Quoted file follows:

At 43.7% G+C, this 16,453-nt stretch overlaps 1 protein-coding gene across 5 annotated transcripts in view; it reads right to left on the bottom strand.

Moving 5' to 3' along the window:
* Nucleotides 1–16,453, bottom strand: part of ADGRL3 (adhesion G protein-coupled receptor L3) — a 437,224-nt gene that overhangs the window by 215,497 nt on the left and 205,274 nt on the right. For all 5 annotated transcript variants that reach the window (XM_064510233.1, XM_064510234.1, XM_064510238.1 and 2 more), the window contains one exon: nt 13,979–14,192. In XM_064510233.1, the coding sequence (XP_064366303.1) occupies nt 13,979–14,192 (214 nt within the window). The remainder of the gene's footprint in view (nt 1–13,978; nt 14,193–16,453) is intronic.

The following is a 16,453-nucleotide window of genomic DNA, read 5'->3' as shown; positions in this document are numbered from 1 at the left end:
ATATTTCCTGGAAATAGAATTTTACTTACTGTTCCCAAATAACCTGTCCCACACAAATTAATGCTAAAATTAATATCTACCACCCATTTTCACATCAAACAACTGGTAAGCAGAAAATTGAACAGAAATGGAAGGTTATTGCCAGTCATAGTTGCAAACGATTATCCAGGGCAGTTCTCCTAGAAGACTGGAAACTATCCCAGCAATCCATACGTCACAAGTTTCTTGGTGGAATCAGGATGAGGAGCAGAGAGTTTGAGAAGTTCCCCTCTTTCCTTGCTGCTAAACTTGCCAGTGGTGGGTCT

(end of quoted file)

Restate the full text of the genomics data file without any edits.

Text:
At 43.7% G+C, this 16,453-nt stretch overlaps 1 protein-coding gene across 5 annotated transcripts in view; it reads right to left on the bottom strand.

Moving 5' to 3' along the window:
* Nucleotides 1–16,453, bottom strand: part of ADGRL3 (adhesion G protein-coupled receptor L3) — a 437,224-nt gene that overhangs the window by 215,497 nt on the left and 205,274 nt on the right. For all 5 annotated transcript variants that reach the window (XM_064510233.1, XM_064510234.1, XM_064510238.1 and 2 more), the window contains one exon: nt 13,979–14,192. In XM_064510233.1, the coding sequence (XP_064366303.1) occupies nt 13,979–14,192 (214 nt within the window). The remainder of the gene's footprint in view (nt 1–13,978; nt 14,193–16,453) is intronic.

The following is a 16,453-nucleotide window of genomic DNA, read 5'->3' as shown; positions in this document are numbered from 1 at the left end:
ATATTTCCTGGAAATAGAATTTTACTTACTGTTCCCAAATAACCTGTCCCACACAAATTAATGCTAAAATTAATATCTACCACCCATTTTCACATCAAACAACTGGTAAGCAGAAAATTGAACAGAAATGGAAGGTTATTGCCAGTCATAGTTGCAAACGATTATCCAGGGCAGTTCTCCTAGAAGACTGGAAACTATCCCAGCAATCCATACGTCACAAGTTTCTTGGTGGAATCAGGATGAGGAGCAGAGAGTTTGAGAAGTTCCCCTCTTTCCTTGCTGCTAAACTTGCCAGTGGTGGGTCT